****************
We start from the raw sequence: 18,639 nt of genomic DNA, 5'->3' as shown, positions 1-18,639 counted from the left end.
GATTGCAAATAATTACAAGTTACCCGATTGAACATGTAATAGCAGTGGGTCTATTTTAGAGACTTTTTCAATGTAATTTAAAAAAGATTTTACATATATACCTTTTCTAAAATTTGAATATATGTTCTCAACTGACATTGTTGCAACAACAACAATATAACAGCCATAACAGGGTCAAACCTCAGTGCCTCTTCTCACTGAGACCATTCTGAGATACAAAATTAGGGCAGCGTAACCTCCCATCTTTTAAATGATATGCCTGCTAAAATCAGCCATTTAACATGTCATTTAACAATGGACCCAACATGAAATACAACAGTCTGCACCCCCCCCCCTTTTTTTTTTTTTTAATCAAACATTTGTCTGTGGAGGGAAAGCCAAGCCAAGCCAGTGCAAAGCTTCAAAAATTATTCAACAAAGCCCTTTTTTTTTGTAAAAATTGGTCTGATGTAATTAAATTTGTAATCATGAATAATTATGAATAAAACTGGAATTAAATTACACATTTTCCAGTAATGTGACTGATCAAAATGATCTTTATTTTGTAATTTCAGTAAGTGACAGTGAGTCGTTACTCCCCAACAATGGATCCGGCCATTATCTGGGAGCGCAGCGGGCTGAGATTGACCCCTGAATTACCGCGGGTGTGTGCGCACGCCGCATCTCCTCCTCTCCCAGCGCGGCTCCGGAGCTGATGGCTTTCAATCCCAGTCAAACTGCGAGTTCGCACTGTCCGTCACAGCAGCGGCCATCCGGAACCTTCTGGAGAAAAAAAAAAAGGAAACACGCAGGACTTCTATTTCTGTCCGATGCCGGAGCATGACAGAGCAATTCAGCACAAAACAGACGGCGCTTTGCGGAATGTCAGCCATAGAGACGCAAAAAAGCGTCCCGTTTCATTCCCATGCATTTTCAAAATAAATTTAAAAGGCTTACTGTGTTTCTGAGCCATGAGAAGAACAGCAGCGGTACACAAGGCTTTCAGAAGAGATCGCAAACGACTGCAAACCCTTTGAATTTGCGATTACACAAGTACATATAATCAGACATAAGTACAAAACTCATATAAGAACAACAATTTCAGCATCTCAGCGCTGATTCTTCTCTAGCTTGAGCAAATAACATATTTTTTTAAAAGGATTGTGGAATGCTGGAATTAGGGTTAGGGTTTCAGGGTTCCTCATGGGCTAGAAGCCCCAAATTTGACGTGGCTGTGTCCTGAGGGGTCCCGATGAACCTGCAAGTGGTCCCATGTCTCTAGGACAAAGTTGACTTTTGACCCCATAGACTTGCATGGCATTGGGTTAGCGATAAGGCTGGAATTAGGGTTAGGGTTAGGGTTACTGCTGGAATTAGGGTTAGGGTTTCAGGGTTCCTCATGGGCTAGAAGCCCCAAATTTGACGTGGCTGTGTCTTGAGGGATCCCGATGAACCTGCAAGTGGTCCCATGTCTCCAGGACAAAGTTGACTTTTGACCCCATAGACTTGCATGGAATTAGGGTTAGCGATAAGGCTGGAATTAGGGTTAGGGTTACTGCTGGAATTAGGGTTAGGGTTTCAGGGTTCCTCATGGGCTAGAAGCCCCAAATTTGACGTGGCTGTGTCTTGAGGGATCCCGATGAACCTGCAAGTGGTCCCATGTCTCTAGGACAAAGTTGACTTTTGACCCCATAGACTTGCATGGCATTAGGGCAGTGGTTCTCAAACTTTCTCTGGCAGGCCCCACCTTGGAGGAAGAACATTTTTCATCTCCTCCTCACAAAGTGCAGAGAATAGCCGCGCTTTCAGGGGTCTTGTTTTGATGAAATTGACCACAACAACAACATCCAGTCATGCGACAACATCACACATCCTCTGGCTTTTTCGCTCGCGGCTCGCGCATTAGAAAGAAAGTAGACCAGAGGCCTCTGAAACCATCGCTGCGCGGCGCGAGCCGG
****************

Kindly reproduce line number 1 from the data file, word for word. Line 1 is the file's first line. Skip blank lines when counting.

We start from the raw sequence: 18,639 nt of genomic DNA, 5'->3' as shown, positions 1-18,639 counted from the left end.